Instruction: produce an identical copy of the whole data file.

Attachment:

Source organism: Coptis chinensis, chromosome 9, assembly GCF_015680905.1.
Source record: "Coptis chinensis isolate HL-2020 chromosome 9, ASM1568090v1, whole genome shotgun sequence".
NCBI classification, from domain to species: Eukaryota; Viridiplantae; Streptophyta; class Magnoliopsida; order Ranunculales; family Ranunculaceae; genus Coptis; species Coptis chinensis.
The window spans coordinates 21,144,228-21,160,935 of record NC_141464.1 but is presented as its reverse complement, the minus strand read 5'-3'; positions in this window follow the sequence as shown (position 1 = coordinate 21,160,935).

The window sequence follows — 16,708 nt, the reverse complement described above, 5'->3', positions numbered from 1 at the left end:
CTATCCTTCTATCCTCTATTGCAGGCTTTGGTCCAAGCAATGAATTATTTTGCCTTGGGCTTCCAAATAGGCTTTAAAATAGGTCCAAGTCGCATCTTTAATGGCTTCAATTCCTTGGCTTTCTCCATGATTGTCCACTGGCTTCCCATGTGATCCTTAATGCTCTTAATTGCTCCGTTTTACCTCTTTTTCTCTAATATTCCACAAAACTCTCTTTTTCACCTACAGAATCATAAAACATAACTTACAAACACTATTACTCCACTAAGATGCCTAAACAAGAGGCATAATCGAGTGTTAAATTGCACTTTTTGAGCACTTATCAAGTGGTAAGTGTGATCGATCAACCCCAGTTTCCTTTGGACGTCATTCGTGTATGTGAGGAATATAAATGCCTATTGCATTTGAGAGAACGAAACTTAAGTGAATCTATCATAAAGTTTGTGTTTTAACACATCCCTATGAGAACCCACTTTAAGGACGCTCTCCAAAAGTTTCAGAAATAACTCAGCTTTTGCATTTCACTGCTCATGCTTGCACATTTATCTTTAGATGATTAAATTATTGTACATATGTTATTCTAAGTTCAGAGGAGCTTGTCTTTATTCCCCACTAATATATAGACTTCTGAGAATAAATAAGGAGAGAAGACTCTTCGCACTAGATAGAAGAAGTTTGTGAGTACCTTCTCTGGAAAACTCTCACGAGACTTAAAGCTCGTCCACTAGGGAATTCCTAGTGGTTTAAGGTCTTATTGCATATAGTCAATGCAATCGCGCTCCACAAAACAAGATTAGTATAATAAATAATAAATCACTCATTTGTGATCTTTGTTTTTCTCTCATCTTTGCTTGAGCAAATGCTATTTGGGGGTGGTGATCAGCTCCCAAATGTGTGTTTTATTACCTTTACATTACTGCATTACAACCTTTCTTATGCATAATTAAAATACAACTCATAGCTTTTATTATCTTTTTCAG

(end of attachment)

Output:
Source organism: Coptis chinensis, chromosome 9, assembly GCF_015680905.1.
Source record: "Coptis chinensis isolate HL-2020 chromosome 9, ASM1568090v1, whole genome shotgun sequence".
NCBI classification, from domain to species: Eukaryota; Viridiplantae; Streptophyta; class Magnoliopsida; order Ranunculales; family Ranunculaceae; genus Coptis; species Coptis chinensis.
The window spans coordinates 21,144,228-21,160,935 of record NC_141464.1 but is presented as its reverse complement, the minus strand read 5'-3'; positions in this window follow the sequence as shown (position 1 = coordinate 21,160,935).

The window sequence follows — 16,708 nt, the reverse complement described above, 5'->3', positions numbered from 1 at the left end:
CTATCCTTCTATCCTCTATTGCAGGCTTTGGTCCAAGCAATGAATTATTTTGCCTTGGGCTTCCAAATAGGCTTTAAAATAGGTCCAAGTCGCATCTTTAATGGCTTCAATTCCTTGGCTTTCTCCATGATTGTCCACTGGCTTCCCATGTGATCCTTAATGCTCTTAATTGCTCCGTTTTACCTCTTTTTCTCTAATATTCCACAAAACTCTCTTTTTCACCTACAGAATCATAAAACATAACTTACAAACACTATTACTCCACTAAGATGCCTAAACAAGAGGCATAATCGAGTGTTAAATTGCACTTTTTGAGCACTTATCAAGTGGTAAGTGTGATCGATCAACCCCAGTTTCCTTTGGACGTCATTCGTGTATGTGAGGAATATAAATGCCTATTGCATTTGAGAGAACGAAACTTAAGTGAATCTATCATAAAGTTTGTGTTTTAACACATCCCTATGAGAACCCACTTTAAGGACGCTCTCCAAAAGTTTCAGAAATAACTCAGCTTTTGCATTTCACTGCTCATGCTTGCACATTTATCTTTAGATGATTAAATTATTGTACATATGTTATTCTAAGTTCAGAGGAGCTTGTCTTTATTCCCCACTAATATATAGACTTCTGAGAATAAATAAGGAGAGAAGACTCTTCGCACTAGATAGAAGAAGTTTGTGAGTACCTTCTCTGGAAAACTCTCACGAGACTTAAAGCTCGTCCACTAGGGAATTCCTAGTGGTTTAAGGTCTTATTGCATATAGTCAATGCAATCGCGCTCCACAAAACAAGATTAGTATAATAAATAATAAATCACTCATTTGTGATCTTTGTTTTTCTCTCATCTTTGCTTGAGCAAATGCTATTTGGGGGTGGTGATCAGCTCCCAAATGTGTGTTTTATTACCTTTACATTACTGCATTACAACCTTTCTTATGCATAATTAAAATACAACTCATAGCTTTTATTATCTTTTTCAG